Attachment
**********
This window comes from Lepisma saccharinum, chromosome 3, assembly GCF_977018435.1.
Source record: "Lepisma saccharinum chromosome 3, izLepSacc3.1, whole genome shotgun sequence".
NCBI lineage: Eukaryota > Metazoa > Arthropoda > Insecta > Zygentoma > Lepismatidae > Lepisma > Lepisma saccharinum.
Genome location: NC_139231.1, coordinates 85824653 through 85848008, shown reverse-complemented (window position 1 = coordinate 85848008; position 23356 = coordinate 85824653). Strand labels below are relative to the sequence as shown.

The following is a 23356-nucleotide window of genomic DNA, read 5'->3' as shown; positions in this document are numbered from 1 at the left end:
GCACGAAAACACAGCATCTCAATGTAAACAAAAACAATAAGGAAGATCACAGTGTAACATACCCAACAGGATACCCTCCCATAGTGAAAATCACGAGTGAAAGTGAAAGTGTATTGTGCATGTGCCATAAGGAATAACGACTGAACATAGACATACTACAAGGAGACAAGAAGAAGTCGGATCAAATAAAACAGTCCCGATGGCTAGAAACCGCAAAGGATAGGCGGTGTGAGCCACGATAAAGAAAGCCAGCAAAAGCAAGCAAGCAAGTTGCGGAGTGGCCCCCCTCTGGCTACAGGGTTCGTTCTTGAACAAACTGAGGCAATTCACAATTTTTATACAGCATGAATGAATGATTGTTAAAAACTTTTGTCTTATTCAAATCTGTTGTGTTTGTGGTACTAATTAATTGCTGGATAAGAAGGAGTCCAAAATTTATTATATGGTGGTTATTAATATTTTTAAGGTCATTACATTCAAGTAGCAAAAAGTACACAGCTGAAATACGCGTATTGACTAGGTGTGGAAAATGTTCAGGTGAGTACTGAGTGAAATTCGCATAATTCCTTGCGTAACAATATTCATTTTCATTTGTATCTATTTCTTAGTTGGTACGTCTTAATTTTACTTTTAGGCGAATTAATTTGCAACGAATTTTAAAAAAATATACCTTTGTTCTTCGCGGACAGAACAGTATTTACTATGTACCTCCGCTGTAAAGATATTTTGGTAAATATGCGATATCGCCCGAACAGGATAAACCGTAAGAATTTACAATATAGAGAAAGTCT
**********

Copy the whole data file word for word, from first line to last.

This window comes from Lepisma saccharinum, chromosome 3, assembly GCF_977018435.1.
Source record: "Lepisma saccharinum chromosome 3, izLepSacc3.1, whole genome shotgun sequence".
NCBI lineage: Eukaryota > Metazoa > Arthropoda > Insecta > Zygentoma > Lepismatidae > Lepisma > Lepisma saccharinum.
Genome location: NC_139231.1, coordinates 85824653 through 85848008, shown reverse-complemented (window position 1 = coordinate 85848008; position 23356 = coordinate 85824653). Strand labels below are relative to the sequence as shown.

The following is a 23356-nucleotide window of genomic DNA, read 5'->3' as shown; positions in this document are numbered from 1 at the left end:
GCACGAAAACACAGCATCTCAATGTAAACAAAAACAATAAGGAAGATCACAGTGTAACATACCCAACAGGATACCCTCCCATAGTGAAAATCACGAGTGAAAGTGAAAGTGTATTGTGCATGTGCCATAAGGAATAACGACTGAACATAGACATACTACAAGGAGACAAGAAGAAGTCGGATCAAATAAAACAGTCCCGATGGCTAGAAACCGCAAAGGATAGGCGGTGTGAGCCACGATAAAGAAAGCCAGCAAAAGCAAGCAAGCAAGTTGCGGAGTGGCCCCCCTCTGGCTACAGGGTTCGTTCTTGAACAAACTGAGGCAATTCACAATTTTTATACAGCATGAATGAATGATTGTTAAAAACTTTTGTCTTATTCAAATCTGTTGTGTTTGTGGTACTAATTAATTGCTGGATAAGAAGGAGTCCAAAATTTATTATATGGTGGTTATTAATATTTTTAAGGTCATTACATTCAAGTAGCAAAAAGTACACAGCTGAAATACGCGTATTGACTAGGTGTGGAAAATGTTCAGGTGAGTACTGAGTGAAATTCGCATAATTCCTTGCGTAACAATATTCATTTTCATTTGTATCTATTTCTTAGTTGGTACGTCTTAATTTTACTTTTAGGCGAATTAATTTGCAACGAATTTTAAAAAAATATACCTTTGTTCTTCGCGGACAGAACAGTATTTACTATGTACCTCCGCTGTAAAGATATTTTGGTAAATATGCGATATCGCCCGAACAGGATAAACCGTAAGAATTTACAATATAGAGAAAGTCT